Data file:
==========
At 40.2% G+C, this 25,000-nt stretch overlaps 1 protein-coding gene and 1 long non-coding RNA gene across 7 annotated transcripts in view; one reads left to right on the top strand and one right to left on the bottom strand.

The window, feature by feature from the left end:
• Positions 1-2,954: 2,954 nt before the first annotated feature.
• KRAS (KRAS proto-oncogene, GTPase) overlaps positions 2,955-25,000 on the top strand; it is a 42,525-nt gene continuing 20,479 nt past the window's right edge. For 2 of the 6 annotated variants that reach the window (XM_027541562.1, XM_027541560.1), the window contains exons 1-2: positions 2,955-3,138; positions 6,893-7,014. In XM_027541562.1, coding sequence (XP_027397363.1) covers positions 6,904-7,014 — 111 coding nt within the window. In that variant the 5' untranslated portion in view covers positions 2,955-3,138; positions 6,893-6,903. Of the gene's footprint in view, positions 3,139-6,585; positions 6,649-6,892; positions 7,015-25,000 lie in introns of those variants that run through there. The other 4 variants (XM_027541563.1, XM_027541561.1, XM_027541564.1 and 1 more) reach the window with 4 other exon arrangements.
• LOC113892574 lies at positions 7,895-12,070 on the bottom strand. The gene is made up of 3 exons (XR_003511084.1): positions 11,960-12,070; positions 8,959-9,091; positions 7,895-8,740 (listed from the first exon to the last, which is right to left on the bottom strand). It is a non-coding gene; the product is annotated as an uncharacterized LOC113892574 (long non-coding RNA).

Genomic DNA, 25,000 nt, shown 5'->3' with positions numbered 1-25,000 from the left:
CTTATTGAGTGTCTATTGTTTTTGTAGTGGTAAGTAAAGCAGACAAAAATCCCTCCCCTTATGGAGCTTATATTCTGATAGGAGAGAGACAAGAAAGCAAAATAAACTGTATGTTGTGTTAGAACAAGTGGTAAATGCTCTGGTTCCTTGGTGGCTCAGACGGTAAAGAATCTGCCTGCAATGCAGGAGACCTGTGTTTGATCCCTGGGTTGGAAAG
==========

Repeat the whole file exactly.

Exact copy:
At 40.2% G+C, this 25,000-nt stretch overlaps 1 protein-coding gene and 1 long non-coding RNA gene across 7 annotated transcripts in view; one reads left to right on the top strand and one right to left on the bottom strand.

The window, feature by feature from the left end:
• Positions 1-2,954: 2,954 nt before the first annotated feature.
• KRAS (KRAS proto-oncogene, GTPase) overlaps positions 2,955-25,000 on the top strand; it is a 42,525-nt gene continuing 20,479 nt past the window's right edge. For 2 of the 6 annotated variants that reach the window (XM_027541562.1, XM_027541560.1), the window contains exons 1-2: positions 2,955-3,138; positions 6,893-7,014. In XM_027541562.1, coding sequence (XP_027397363.1) covers positions 6,904-7,014 — 111 coding nt within the window. In that variant the 5' untranslated portion in view covers positions 2,955-3,138; positions 6,893-6,903. Of the gene's footprint in view, positions 3,139-6,585; positions 6,649-6,892; positions 7,015-25,000 lie in introns of those variants that run through there. The other 4 variants (XM_027541563.1, XM_027541561.1, XM_027541564.1 and 1 more) reach the window with 4 other exon arrangements.
• LOC113892574 lies at positions 7,895-12,070 on the bottom strand. The gene is made up of 3 exons (XR_003511084.1): positions 11,960-12,070; positions 8,959-9,091; positions 7,895-8,740 (listed from the first exon to the last, which is right to left on the bottom strand). It is a non-coding gene; the product is annotated as an uncharacterized LOC113892574 (long non-coding RNA).

Genomic DNA, 25,000 nt, shown 5'->3' with positions numbered 1-25,000 from the left:
CTTATTGAGTGTCTATTGTTTTTGTAGTGGTAAGTAAAGCAGACAAAAATCCCTCCCCTTATGGAGCTTATATTCTGATAGGAGAGAGACAAGAAAGCAAAATAAACTGTATGTTGTGTTAGAACAAGTGGTAAATGCTCTGGTTCCTTGGTGGCTCAGACGGTAAAGAATCTGCCTGCAATGCAGGAGACCTGTGTTTGATCCCTGGGTTGGAAAG